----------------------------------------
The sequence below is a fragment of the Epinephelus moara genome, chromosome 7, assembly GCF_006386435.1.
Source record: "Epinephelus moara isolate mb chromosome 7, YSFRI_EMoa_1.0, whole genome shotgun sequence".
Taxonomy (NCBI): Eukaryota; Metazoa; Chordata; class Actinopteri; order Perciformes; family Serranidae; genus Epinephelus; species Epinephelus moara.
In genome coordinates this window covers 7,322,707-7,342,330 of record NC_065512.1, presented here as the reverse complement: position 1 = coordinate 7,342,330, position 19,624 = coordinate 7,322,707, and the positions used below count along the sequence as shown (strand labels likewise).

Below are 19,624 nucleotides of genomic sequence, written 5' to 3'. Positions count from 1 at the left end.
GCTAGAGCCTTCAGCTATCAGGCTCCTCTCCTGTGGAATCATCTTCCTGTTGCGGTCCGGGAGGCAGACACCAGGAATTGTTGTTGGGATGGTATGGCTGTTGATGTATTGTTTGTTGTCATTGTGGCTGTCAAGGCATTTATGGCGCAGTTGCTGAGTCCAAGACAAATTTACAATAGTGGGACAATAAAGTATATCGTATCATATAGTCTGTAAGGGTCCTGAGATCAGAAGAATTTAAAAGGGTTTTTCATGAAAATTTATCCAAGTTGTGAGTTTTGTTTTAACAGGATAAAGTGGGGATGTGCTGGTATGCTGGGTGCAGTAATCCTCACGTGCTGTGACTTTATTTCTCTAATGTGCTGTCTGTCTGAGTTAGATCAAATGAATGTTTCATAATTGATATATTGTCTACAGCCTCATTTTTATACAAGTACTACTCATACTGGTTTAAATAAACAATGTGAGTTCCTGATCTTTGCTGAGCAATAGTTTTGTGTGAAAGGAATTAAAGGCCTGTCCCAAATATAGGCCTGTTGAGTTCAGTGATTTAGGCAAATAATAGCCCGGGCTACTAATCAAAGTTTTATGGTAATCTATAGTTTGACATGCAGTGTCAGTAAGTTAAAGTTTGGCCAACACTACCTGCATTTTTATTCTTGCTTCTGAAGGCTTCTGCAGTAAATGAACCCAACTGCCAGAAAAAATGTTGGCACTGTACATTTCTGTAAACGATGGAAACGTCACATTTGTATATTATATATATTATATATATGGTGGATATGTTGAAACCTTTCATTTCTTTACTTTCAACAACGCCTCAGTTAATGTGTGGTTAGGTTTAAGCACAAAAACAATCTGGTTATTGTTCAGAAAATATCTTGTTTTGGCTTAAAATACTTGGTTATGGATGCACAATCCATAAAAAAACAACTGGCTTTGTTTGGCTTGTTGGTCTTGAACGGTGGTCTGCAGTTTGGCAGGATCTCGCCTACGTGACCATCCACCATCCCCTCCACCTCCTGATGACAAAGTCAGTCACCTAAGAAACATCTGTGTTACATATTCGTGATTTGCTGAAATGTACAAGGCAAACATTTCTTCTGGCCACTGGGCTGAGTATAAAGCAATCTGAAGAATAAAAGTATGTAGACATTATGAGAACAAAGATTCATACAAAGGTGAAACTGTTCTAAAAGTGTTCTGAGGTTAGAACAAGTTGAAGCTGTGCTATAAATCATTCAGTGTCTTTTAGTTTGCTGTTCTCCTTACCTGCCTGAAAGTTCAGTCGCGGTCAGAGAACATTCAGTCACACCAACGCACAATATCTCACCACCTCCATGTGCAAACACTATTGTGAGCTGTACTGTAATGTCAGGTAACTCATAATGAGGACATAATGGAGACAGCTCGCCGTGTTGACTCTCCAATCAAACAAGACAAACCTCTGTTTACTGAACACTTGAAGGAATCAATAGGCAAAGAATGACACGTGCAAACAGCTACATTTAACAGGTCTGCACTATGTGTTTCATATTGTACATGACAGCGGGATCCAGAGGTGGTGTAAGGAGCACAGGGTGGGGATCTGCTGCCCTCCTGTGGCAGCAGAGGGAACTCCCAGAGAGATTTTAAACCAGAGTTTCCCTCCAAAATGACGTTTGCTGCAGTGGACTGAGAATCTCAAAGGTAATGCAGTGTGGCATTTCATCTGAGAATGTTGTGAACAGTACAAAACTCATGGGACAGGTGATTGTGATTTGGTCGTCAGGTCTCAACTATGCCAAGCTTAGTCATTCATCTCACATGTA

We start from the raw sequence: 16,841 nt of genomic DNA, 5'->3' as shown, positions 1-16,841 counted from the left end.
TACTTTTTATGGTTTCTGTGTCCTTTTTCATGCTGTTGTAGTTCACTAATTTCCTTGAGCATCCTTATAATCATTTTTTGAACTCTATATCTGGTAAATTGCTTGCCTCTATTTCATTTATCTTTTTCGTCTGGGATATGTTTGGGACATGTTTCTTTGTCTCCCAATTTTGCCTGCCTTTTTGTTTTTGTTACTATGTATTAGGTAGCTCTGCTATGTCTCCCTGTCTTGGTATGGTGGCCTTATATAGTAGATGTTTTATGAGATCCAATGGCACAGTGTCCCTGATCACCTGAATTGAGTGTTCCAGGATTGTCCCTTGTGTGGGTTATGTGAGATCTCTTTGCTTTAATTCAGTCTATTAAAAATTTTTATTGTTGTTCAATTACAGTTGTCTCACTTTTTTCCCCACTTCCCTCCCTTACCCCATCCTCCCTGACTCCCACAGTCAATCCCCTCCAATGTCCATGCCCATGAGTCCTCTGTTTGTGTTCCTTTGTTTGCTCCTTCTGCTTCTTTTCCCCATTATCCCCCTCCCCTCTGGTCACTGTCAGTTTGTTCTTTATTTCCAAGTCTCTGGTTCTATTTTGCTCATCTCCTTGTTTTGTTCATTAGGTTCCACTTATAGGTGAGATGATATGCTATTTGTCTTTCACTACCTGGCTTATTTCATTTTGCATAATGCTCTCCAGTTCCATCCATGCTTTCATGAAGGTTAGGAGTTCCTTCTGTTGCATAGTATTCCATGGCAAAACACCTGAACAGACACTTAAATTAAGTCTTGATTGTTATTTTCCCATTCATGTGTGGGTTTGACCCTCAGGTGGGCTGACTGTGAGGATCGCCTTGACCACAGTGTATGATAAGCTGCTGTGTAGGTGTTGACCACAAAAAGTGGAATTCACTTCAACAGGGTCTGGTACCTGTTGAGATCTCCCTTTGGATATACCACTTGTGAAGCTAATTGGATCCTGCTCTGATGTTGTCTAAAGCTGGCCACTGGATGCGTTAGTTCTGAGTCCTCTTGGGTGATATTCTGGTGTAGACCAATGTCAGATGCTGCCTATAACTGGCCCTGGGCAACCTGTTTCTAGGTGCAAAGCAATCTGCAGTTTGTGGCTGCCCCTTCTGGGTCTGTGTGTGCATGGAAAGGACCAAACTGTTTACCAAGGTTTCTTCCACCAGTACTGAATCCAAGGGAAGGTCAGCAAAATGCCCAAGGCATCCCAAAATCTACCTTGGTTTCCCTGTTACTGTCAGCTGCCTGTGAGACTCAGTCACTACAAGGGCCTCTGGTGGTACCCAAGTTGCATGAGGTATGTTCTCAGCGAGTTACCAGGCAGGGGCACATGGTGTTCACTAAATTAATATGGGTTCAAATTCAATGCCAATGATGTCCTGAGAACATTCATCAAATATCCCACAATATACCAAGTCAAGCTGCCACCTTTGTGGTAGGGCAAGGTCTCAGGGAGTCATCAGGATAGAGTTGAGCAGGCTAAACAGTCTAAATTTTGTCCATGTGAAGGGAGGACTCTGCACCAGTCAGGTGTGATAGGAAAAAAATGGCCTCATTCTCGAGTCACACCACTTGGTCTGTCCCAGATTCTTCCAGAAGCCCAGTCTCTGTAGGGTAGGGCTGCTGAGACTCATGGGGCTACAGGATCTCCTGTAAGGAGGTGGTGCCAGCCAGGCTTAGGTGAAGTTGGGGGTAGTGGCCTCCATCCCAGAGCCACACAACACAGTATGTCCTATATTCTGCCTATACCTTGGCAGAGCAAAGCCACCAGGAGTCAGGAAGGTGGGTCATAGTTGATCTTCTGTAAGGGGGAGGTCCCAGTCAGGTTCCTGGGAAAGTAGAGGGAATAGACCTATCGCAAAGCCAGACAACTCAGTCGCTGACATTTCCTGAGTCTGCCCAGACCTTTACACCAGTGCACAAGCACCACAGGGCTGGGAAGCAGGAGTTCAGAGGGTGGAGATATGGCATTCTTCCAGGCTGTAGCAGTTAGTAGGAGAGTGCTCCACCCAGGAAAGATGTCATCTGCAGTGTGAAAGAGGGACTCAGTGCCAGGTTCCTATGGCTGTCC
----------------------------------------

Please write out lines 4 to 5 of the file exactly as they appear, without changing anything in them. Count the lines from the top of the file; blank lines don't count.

In genome coordinates this window covers 7,322,707-7,342,330 of record NC_065512.1, presented here as the reverse complement: position 1 = coordinate 7,342,330, position 19,624 = coordinate 7,322,707, and the positions used below count along the sequence as shown (strand labels likewise).

Below are 19,624 nucleotides of genomic sequence, written 5' to 3'. Positions count from 1 at the left end.